There was some evidence that Google was making progress on a crucial challenge: a decrease in the price that advertisers pay Google each time someone clicks on an ad, known as cost per click. The trend has been driven by the increasing use of Google on mobile devices — where advertisers largely pay less for ads — at the expense of the desktop computer.
On Tuesday, Google said the price per click rose 2 percent from the previous quarter, though it was still 6 percent lower than in the year-ago quarter, making it the fifth consecutive quarter of year-over-year decline.
The earnings report was greeted warmly by investors in after-hours trading, though analysts emphasized that the results were mixed. The company exceeded their expectations on profit, but disappointed on revenue. That was at least in part because analysts are still figuring out how to account for Motorola Mobility, the struggling cellphone maker that Google acquired last year.
No matter which version you prefer, Google’s results were pretty good. It will be interesting to see in the coming quarters if it is able to continue the growth.
by Liz Hester
The news Monday was mostly all about President Obama’s inauguration and his speech outlining plans for his second administration. Many of the issues that the country will face will have an impact on businesses, including climate change, gun control, tax reform and creating a more equitable society.
While the story is mostly political and national, the president’s speech and the tone he struck will have an effect on boardrooms as well. With that in mind, let’s take a look at some of the inaugural coverage.
Here are a few details from the New York Times:
Following an election dominated by a clash of economic philosophies, Mr. Obama used his second Inaugural Address to renew his demands for a new national focus on the widening gulf between rich and poor. He called it “our generation’s task” to make the values of “life and liberty” real for every American.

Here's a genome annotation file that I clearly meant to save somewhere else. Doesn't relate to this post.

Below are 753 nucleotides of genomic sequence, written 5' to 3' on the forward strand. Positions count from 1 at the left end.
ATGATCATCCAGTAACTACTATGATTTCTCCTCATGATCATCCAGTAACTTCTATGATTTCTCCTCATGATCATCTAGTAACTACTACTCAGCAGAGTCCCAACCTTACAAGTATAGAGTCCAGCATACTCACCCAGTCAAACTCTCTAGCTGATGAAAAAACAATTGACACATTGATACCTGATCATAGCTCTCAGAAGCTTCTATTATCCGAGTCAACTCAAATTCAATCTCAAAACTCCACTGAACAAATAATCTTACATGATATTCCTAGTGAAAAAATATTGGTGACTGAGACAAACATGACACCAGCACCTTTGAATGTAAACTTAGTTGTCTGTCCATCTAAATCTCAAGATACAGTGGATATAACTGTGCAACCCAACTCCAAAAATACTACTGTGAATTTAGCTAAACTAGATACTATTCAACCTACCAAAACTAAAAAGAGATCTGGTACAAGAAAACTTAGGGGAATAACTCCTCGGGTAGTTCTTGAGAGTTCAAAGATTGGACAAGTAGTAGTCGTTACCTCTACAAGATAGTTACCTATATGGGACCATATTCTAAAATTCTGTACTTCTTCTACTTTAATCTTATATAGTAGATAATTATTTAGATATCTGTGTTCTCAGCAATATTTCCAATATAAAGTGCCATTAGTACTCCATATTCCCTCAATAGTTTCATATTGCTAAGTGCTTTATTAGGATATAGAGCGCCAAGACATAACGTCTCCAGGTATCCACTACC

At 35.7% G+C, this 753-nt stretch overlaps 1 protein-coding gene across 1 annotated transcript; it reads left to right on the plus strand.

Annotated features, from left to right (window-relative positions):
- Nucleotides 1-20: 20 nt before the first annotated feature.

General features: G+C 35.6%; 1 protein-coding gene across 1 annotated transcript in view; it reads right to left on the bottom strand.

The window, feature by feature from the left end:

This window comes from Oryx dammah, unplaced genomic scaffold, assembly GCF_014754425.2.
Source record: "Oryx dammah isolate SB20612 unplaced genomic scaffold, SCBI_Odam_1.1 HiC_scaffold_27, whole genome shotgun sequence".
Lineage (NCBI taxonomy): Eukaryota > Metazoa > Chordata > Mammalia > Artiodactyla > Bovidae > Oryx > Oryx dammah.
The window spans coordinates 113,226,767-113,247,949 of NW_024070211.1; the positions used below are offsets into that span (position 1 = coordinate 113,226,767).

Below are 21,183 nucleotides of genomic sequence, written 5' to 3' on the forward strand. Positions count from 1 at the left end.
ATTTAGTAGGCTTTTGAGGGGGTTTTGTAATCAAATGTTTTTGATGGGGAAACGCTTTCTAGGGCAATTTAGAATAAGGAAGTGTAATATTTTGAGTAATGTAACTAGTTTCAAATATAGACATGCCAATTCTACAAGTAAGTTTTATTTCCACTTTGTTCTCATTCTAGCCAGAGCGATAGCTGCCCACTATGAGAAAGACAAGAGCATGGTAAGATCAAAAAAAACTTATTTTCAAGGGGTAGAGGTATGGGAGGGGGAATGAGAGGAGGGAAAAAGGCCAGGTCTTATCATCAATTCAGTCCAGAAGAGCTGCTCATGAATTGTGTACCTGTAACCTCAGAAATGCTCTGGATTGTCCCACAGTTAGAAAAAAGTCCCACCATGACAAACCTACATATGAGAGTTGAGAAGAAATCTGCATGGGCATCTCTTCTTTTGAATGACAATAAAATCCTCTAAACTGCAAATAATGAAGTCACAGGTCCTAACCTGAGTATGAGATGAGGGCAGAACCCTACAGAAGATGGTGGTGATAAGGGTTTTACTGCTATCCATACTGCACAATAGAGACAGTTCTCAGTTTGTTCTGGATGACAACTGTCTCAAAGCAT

Four years after Mr. Obama delivered an inaugural speech during a time of economic freefall that limited his ambitions, the 15-minute address on Monday was a call to action on behalf of the middle class by an impatient politician. Mr. Obama declared that the country was “made for this moment,” but he acknowledged that the often divisive and combative politics of today have sometimes fallen short of the size of the country’s problems.
Bloomberg pulled out these quotes from the President’s speech about government spending, a debate that will need to be resolved this week:
“The commitments we make to each other — through Medicare, and Medicaid, and Social Security — these things do not sap our initiative; they strengthen us,” Obama said. “They do not make us a nation of takers; they free us to take the risks that make this country great.”
His speech highlighted the twin challenges Obama sees for himself in his second term: guarding mainstay Democratic programs while pressing forward on more modern goals, including expanded rights for gays, immigrants and women.
As part of their coverage, the Wall Street Journal did a round up of issues likely to come up in the President’s second term. Read the full article, but here are a few excerpts.
House and Senate committee leaders say they will try to pass far-reaching legislation to overhaul the tax code this year, but prospects appear to be dimming amid continuing partisan budget battles and limited attention from the Obama administration so far.
Members of the GOP-run House Ways and Means Committee and the Democratic-controlled Senate Finance Committee are aiming to produce bills that revamp the tax system, lower rates for businesses and individuals, and narrow tax breaks. Both also say the goal is to increase economic efficiency and make U.S. businesses more competitive globally.
Four years ago, advocates thought they were on the brink of passing legislation overhauling the nation’s immigration system. They wound up disappointed.
Now, political forces in both parties appear to be aligning. Mr. Obama, who didn’t make an immigration-law overhaul a priority in his first term, has put it high on his agenda. And the November election, in which Mr. Obama overwhelmingly won the Hispanic vote, prompted many in the GOP to conclude they must change their rhetoric and policies.